12. 12. You are only on “the list” when As you never know when a donor will your transplant nurse coordinator be available for you, it is important or doctor confirms that you are that you stay in constant contact on the list. Some patients mistakenly with your coordinator. If you move or think they are automatically listed change any of your phone numbers, once they have been referred to a please be sure to give this information transplant center, or after they have to the transplant center, so you can completed testing. If you are not be reached immediately when it is absolutely sure that you are on the your turn to receive a donor kidney. list, talk to your transplant coordinator. 13
  13. 13. What are the possible • Bleeding complications of surgery? • Delayed or no function of the As with any surgical procedure, there new kidney is always a possibility of complications. • Psychological and social changes After a kidney transplant, there may be • Fever a risk of: • Problems urinating • Infection • Abdominal bloating • Rejection of the new kidney • Death • Clotting of a blood vessel 14
  14. 14. Pre-transplant screenings • Kidney and liver function There are a number of tests that • The presence of viruses and/ will be performed and repeated for or antibodies to viruses. anyone who is being considered Exposure to some common for an organ transplant. These viruses will not rule out kidney evaluations reveal your overall health transplantation but will be taken and help your transplant team into account when monitoring determine if transplantation is right your condition after surgery. for you. Some or all of the following In some cases, vaccination tests—and possibly more—may be prior to transplantation may required by your transplant team. be required Blood tests are conducted to rule • Panel Reactive Antibody (PRA) test out certain infectious diseases and is a way of measuring how active provide information regarding: your immune system is. This level is usually higher when more antibodies • Various blood cell counts, such as are being made. It is easier to get a white cells, red cells and platelets kidney when the immune system is • Blood typing (O, A, B or AB), calm or PRA measures 0% which will help determine your compatibility with a potential donor • Blood chemistries, including those that measure glucose and electrolytes 15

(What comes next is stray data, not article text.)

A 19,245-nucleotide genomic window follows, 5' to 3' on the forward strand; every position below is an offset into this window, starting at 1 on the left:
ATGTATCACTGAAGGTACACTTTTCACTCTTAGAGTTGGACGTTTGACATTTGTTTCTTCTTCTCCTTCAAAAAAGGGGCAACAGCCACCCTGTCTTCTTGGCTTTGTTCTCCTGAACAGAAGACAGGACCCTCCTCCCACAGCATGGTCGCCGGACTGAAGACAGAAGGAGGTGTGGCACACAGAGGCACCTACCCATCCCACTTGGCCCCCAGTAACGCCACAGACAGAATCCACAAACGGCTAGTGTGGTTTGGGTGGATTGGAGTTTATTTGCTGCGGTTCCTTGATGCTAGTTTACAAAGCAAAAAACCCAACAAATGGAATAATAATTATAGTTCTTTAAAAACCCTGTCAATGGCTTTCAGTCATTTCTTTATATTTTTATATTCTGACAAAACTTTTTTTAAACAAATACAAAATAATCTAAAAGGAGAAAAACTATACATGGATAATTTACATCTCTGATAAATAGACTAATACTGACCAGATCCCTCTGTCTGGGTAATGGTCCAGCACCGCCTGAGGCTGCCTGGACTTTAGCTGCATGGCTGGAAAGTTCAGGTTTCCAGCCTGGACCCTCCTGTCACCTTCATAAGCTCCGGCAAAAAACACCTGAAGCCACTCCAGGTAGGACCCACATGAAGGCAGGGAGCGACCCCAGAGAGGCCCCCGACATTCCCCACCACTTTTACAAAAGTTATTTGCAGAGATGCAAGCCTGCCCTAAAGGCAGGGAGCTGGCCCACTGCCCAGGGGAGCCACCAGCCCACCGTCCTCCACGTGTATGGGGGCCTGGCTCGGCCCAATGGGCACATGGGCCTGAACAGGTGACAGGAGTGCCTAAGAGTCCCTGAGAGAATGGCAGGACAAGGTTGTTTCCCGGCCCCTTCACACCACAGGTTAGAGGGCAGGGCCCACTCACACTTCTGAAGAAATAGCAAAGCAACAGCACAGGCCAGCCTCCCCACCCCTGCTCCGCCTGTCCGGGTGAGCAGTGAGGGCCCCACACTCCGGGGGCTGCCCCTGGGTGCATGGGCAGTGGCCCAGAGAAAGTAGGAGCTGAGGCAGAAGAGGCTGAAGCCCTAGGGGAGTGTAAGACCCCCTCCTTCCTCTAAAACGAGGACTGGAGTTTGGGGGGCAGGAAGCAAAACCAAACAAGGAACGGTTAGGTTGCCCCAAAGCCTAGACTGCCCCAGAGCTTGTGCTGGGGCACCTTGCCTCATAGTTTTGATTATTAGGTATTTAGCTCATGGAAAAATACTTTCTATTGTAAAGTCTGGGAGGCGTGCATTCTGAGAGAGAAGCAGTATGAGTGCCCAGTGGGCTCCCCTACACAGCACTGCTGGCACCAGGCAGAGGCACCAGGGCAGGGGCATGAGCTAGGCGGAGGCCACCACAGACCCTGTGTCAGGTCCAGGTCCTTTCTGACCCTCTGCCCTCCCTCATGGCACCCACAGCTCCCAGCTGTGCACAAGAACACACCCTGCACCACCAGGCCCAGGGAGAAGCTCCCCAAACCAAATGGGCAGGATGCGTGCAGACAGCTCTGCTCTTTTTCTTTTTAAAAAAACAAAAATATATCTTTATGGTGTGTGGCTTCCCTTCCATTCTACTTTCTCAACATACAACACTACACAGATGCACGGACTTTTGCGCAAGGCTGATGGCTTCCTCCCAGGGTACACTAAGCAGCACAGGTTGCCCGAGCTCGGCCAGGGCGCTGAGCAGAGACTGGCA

15. 15. Other Common Pre-transplant Tests (Kidney) Test type What it measures Blood urea nitrogen (BUN) Kidney function—the waste product of protein breakdown that is removed from the blood by the kidneys Bicarbonate (HCO3 ) Acid/base balance of blood as controlled by the kidneys Calcium Calcium—needed for blood clotting, building bones and also muscle, heart and nerve function Creatinine (Cr) A protein waste produced by muscles and released into the bloodstream for removal by the kidneys. Measuring creatinine in the blood helps show how the kidneys are working Phosphorous (PO4) Phosphorous levels in the blood—important in creating energy Potassium (K) Potassium levels in the blood; reflects potassium in the tissues that is required to change carbohydrates into energy, build protein and help the heart, muscles and nerves function Proteinuria Protein is not normally present in the urine. If it is present, the quantity of protein may be measured Sodium (Na) The balance between electrolytes and water in the body. Also indicates nerve and muscle disorders, as well as kidney and adrenal gland problems Urinalysis White blood cells, red blood cells, bacteria and protein levels in the urine 16